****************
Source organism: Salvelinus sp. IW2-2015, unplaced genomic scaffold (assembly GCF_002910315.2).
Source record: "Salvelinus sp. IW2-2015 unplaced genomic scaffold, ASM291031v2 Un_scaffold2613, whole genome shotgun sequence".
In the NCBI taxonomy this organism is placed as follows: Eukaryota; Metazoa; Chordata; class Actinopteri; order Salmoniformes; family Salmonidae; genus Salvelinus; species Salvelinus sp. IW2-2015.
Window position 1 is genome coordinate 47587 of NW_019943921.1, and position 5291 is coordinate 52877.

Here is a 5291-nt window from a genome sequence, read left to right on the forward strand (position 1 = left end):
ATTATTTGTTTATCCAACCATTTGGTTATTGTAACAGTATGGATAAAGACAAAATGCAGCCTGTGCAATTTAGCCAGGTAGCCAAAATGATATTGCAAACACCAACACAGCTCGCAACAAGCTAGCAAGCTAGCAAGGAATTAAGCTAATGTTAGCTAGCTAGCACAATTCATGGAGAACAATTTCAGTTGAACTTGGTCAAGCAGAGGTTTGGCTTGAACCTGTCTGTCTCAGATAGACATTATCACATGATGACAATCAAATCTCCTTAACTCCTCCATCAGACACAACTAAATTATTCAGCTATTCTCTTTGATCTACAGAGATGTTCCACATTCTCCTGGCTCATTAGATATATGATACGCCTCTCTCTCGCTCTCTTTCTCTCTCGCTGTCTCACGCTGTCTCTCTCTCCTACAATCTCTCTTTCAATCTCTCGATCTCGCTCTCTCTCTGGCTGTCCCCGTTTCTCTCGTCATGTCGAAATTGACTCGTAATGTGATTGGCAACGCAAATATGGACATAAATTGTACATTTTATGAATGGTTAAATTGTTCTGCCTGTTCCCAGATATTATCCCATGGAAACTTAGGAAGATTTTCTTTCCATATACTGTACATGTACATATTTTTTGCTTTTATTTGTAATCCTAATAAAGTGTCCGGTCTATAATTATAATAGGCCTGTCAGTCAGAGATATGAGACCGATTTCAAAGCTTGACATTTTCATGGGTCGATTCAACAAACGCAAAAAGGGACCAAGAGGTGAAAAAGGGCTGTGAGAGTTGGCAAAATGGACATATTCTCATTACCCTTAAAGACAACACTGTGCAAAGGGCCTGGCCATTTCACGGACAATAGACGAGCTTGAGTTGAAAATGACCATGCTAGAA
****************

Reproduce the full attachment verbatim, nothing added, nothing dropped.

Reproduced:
Source organism: Salvelinus sp. IW2-2015, unplaced genomic scaffold (assembly GCF_002910315.2).
Source record: "Salvelinus sp. IW2-2015 unplaced genomic scaffold, ASM291031v2 Un_scaffold2613, whole genome shotgun sequence".
In the NCBI taxonomy this organism is placed as follows: Eukaryota; Metazoa; Chordata; class Actinopteri; order Salmoniformes; family Salmonidae; genus Salvelinus; species Salvelinus sp. IW2-2015.
Window position 1 is genome coordinate 47587 of NW_019943921.1, and position 5291 is coordinate 52877.

Here is a 5291-nt window from a genome sequence, read left to right on the forward strand (position 1 = left end):
ATTATTTGTTTATCCAACCATTTGGTTATTGTAACAGTATGGATAAAGACAAAATGCAGCCTGTGCAATTTAGCCAGGTAGCCAAAATGATATTGCAAACACCAACACAGCTCGCAACAAGCTAGCAAGCTAGCAAGGAATTAAGCTAATGTTAGCTAGCTAGCACAATTCATGGAGAACAATTTCAGTTGAACTTGGTCAAGCAGAGGTTTGGCTTGAACCTGTCTGTCTCAGATAGACATTATCACATGATGACAATCAAATCTCCTTAACTCCTCCATCAGACACAACTAAATTATTCAGCTATTCTCTTTGATCTACAGAGATGTTCCACATTCTCCTGGCTCATTAGATATATGATACGCCTCTCTCTCGCTCTCTTTCTCTCTCGCTGTCTCACGCTGTCTCTCTCTCCTACAATCTCTCTTTCAATCTCTCGATCTCGCTCTCTCTCTGGCTGTCCCCGTTTCTCTCGTCATGTCGAAATTGACTCGTAATGTGATTGGCAACGCAAATATGGACATAAATTGTACATTTTATGAATGGTTAAATTGTTCTGCCTGTTCCCAGATATTATCCCATGGAAACTTAGGAAGATTTTCTTTCCATATACTGTACATGTACATATTTTTTGCTTTTATTTGTAATCCTAATAAAGTGTCCGGTCTATAATTATAATAGGCCTGTCAGTCAGAGATATGAGACCGATTTCAAAGCTTGACATTTTCATGGGTCGATTCAACAAACGCAAAAAGGGACCAAGAGGTGAAAAAGGGCTGTGAGAGTTGGCAAAATGGACATATTCTCATTACCCTTAAAGACAACACTGTGCAAAGGGCCTGGCCATTTCACGGACAATAGACGAGCTTGAGTTGAAAATGACCATGCTAGAA